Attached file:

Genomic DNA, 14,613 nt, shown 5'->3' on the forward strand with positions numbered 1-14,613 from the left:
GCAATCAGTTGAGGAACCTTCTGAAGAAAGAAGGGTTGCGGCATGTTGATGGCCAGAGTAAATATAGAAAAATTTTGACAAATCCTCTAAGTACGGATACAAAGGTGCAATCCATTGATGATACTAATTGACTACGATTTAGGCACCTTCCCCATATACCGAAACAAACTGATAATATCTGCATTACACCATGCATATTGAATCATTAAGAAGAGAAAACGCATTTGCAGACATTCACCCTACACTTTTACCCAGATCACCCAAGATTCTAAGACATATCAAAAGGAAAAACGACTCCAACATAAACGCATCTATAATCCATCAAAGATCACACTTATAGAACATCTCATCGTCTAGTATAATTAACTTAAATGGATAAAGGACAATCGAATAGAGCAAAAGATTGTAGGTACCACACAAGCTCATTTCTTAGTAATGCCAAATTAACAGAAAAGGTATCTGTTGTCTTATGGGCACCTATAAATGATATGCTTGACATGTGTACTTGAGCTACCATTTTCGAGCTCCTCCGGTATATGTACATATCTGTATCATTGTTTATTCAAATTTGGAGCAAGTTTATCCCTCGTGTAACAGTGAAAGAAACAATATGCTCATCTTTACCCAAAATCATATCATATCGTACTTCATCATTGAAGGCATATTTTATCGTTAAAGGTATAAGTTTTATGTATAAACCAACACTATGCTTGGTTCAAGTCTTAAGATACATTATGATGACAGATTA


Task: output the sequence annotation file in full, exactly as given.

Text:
Genomic DNA, 14,613 nt, shown 5'->3' on the forward strand with positions numbered 1-14,613 from the left:
GCAATCAGTTGAGGAACCTTCTGAAGAAAGAAGGGTTGCGGCATGTTGATGGCCAGAGTAAATATAGAAAAATTTTGACAAATCCTCTAAGTACGGATACAAAGGTGCAATCCATTGATGATACTAATTGACTACGATTTAGGCACCTTCCCCATATACCGAAACAAACTGATAATATCTGCATTACACCATGCATATTGAATCATTAAGAAGAGAAAACGCATTTGCAGACATTCACCCTACACTTTTACCCAGATCACCCAAGATTCTAAGACATATCAAAAGGAAAAACGACTCCAACATAAACGCATCTATAATCCATCAAAGATCACACTTATAGAACATCTCATCGTCTAGTATAATTAACTTAAATGGATAAAGGACAATCGAATAGAGCAAAAGATTGTAGGTACCACACAAGCTCATTTCTTAGTAATGCCAAATTAACAGAAAAGGTATCTGTTGTCTTATGGGCACCTATAAATGATATGCTTGACATGTGTACTTGAGCTACCATTTTCGAGCTCCTCCGGTATATGTACATATCTGTATCATTGTTTATTCAAATTTGGAGCAAGTTTATCCCTCGTGTAACAGTGAAAGAAACAATATGCTCATCTTTACCCAAAATCATATCATATCGTACTTCATCATTGAAGGCATATTTTATCGTTAAAGGTATAAGTTTTATGTATAAACCAACACTATGCTTGGTTCAAGTCTTAAGATACATTATGATGACAGATTA